Tie your fly, take your aim, cast your rod, and lure the fish. Of all the popular types of recreational fishing, fly fishing is considered an especially stylish and intellectual outdoor sport. Though fly fishing might first bring to mind freshwater fishing in the mountain streams, in recent years, another form is catching on in Japan too—saltwater fly fishing in the sea.
“Amami Oshima is a miracle island for fly fishermen,” says Yoichiro Yasuda, now a resident of Amami Oshima. Yasuda discovered saltwater fly fishing about 25 years ago, when he was a student. He was already experienced in all kinds of fishing at the time, but became fascinated by the fun and challenge of saltwater fly fishing. While working in the fishery industry as an environmental consultant and a marine engineer, he continued to brush up on his technique mainly in Okinawa. In 2016, his passion led him to settle in Amami Oshima. And in 2018, he opened Far East Heaven, his shop specializing in saltwater fly fishing, and has since spent his days also working as a guide.
The shop is a five-minute walk to the sea. Yasuda built the structure himself, using his self-taught construction skills, although one wouldn’t guess that from looking at the sophisticated interior. Here, Yasuda explained to us what makes Amami Oshima such a miracle.
“Fly fishing is best done in shallow waters, so a mudflat environment is essential. Amami Oshima is one of the few fields in Japan with many remaining mudflats. Okinawa has plenty of similar locations too, but Amami Oshima has far fewer people and far more nature. What’s more, the island is just the right size. The quick access between the Pacific Ocean and the East China Sea offers a great variation of both target fish species and fishing locations. There are more than 20 hotspots in the north of Amami Oshima alone, but sometimes I go out to the south of the island and even to Kakeroma Island. I switch spots according to the best conditions at any given time, meaning I can play all day long, from low tide to high tide. Amami Oshima a really generous field.”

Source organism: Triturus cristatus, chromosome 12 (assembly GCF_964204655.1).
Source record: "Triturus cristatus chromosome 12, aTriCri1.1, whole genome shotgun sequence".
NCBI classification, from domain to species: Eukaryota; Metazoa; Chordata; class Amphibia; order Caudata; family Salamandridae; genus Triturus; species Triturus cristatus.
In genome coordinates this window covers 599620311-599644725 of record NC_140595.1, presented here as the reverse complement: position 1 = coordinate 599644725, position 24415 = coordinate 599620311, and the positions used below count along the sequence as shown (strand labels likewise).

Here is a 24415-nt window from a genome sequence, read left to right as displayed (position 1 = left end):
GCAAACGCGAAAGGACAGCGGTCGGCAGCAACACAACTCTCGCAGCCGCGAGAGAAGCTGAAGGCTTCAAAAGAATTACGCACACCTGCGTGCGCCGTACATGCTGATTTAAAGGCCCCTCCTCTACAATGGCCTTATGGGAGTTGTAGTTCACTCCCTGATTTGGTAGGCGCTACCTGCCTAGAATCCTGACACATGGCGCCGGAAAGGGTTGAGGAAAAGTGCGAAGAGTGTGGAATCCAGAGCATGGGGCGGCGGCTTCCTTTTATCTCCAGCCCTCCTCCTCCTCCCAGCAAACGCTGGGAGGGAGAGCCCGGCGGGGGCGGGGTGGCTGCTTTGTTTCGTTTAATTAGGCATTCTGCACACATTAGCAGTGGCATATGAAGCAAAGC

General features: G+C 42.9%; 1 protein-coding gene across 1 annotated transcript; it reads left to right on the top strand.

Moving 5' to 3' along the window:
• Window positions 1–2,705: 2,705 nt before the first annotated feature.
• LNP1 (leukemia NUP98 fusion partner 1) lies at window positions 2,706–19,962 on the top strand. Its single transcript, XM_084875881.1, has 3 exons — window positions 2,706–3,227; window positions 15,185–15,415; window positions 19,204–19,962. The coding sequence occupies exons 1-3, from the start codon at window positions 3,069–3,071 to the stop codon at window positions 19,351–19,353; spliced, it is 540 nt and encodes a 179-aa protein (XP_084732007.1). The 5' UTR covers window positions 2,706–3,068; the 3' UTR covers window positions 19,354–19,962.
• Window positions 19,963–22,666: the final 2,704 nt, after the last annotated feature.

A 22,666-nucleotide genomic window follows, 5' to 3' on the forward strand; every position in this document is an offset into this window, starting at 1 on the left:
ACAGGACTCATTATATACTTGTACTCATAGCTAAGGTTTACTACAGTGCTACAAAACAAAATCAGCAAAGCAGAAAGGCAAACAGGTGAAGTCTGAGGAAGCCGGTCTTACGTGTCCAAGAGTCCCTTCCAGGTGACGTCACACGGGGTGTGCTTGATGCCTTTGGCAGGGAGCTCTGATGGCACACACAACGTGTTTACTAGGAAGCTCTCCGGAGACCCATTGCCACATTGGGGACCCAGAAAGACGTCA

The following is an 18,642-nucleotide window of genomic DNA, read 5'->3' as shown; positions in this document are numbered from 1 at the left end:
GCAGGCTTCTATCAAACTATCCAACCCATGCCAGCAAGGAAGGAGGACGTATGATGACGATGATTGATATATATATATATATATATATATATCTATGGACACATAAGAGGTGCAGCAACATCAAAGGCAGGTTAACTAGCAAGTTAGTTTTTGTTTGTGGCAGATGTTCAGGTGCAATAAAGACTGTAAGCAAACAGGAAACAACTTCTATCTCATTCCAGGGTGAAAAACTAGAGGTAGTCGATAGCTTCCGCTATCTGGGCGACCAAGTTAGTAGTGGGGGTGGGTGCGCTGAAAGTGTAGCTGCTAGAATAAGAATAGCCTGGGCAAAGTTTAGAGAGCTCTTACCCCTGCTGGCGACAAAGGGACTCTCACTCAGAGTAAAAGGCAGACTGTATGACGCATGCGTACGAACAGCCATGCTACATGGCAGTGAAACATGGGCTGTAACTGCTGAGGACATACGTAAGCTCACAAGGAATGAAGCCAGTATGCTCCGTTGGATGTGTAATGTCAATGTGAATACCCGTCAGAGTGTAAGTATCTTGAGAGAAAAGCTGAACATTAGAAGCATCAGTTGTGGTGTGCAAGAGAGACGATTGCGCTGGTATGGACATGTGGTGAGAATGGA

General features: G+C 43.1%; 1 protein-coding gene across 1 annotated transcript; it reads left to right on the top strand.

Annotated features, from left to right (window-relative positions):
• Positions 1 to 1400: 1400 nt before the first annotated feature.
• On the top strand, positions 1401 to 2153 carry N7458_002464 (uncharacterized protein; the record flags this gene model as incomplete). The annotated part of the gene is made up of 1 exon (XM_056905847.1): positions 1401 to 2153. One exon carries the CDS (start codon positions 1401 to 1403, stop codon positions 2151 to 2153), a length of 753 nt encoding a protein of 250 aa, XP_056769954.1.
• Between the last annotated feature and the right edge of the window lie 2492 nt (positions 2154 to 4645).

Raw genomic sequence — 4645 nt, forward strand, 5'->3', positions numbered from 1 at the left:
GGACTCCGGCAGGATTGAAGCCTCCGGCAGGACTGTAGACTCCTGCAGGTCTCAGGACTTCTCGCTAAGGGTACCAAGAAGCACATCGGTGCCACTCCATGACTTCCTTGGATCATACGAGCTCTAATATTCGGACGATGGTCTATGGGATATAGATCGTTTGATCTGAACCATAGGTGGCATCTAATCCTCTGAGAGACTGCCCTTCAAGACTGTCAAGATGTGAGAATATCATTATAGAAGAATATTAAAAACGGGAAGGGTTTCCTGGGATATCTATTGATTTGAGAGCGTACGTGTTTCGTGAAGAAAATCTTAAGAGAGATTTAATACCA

Yasuda targets mainly large fish like Okinawa seabream as long as 60 centimeters, giant trevally weighing over 20 kilograms, triggerfish, and wrasses. “Even now, every trip has a new discovery in store for me,” he says proudly. “The waters around here are never boring!” Yasuda says he enjoys the process of trial and error toward building his repertoire of yet unknown target species. The waters of Amami Oshima are still full of potential, since they were practically untapped except by a handful of locals. And this makes the richness of the field all the more worth conserving—another powerful feeling that has taken root in Yasuda’s heart.
“The mudflats are a habitat for shrimp and crab, and a feeding ground for fish and birds. They’re an important ecosystem that thrives on balance. However, they’re also flat and easy to build on, meaning they’re perfect sites for the development of ports and airports. Mudflat environments are diminishing, and the ones here are some of the few remaining in Japan. I hope to encourage fishermen to practice catch and release, and observe spawning periods and permitted fishing areas, and to raise their awareness about the burdens we place on the environment. Fly fishing is a great sport that relies on the player’s knowledge and understanding of nature. The reward for me is a firsthand feel of the subtle changes in the environment. I feel it’s my duty to pass that on to others.”
Far East Heaven
2579-1 Ushuku, Kasari-cho, Amami-shi